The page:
By Ali Dadpay for Al-Monitor. Any opinions expressed are those of the author, and do not necessarily reflect the views of Iran Business News.
The economy dominated Iran’s recent presidential election. Hassan Rouhani, the incumbent, argued that integration into the global economy is the only path to prosperity and job creation, while his rivals accused his administration of having ignored the poor.
Rouhani’s opponents also promised to create millions of jobs, double the size of the economy and triple monthly cash payments to low-income families. In the end, most Iranian voters preferred Rouhani’s path. Whether President Rouhani can deliver on his promises remains unclear, as does whether the head of government is powerful enough to realize any pledge to fundamentally revive the economy.
The distinct division between the public and private sectors of national economies as generally understood by economists does not apply in Iran. Iranian university professor Amrollah Ghadiri wrote in a May 1 editorial for the leading daily Donya-e Eqtesad, “It is time for us to separate the government as the executive branch from the state and organizations affiliated with the state in studying the economy.” In short, study of the impact of government policy must take into account the so-called quasi-state sector in Iran.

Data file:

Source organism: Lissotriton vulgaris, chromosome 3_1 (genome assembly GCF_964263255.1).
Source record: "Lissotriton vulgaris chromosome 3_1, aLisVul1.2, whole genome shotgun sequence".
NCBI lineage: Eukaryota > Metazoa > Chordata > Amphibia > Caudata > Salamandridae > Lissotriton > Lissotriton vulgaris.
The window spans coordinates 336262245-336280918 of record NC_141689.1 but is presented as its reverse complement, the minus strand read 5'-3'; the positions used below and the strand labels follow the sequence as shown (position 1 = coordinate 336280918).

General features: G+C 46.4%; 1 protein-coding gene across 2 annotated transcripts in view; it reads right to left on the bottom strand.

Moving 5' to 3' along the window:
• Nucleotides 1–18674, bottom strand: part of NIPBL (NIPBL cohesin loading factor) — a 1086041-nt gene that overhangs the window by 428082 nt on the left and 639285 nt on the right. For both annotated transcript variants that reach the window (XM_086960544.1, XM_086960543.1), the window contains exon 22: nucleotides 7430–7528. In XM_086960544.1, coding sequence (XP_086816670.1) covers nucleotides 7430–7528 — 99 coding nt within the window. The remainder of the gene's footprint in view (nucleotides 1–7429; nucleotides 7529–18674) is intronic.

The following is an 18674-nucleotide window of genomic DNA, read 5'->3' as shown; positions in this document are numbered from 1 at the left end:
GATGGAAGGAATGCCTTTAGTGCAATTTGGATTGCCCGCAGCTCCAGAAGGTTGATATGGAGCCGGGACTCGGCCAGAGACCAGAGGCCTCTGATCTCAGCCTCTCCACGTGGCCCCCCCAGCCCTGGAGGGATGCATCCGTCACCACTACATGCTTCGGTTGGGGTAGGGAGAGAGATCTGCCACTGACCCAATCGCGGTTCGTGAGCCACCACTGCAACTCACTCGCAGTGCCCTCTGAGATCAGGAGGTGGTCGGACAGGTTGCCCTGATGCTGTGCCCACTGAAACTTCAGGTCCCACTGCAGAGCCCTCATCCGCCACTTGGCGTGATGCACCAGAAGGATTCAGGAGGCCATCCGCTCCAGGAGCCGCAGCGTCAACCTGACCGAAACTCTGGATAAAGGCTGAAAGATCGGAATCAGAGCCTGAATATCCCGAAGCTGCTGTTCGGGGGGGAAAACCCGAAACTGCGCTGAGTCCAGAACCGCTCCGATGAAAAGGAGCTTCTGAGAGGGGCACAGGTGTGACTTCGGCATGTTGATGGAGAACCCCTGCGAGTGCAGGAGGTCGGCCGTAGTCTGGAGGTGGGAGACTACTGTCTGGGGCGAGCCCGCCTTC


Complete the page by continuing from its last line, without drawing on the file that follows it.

The quasi-state sector consists of businesses registered as private entities under Iran’s Commerce Code but in reality are either wholly or partially owned by actors like the military, foundations (bonyads) and pension funds.
This sector has continuously expanded since the early 2000s, entering such areas of telecommunications and banking. Indeed, when Irancell won the right to become Iran’s second wireless provider in 2005, nobody missed that Iran Electronics Industry, a Defense Ministry company, held a 51% stake in the venture. Last year, one report estimated that 19,000 companies comprised the quasi-state sector.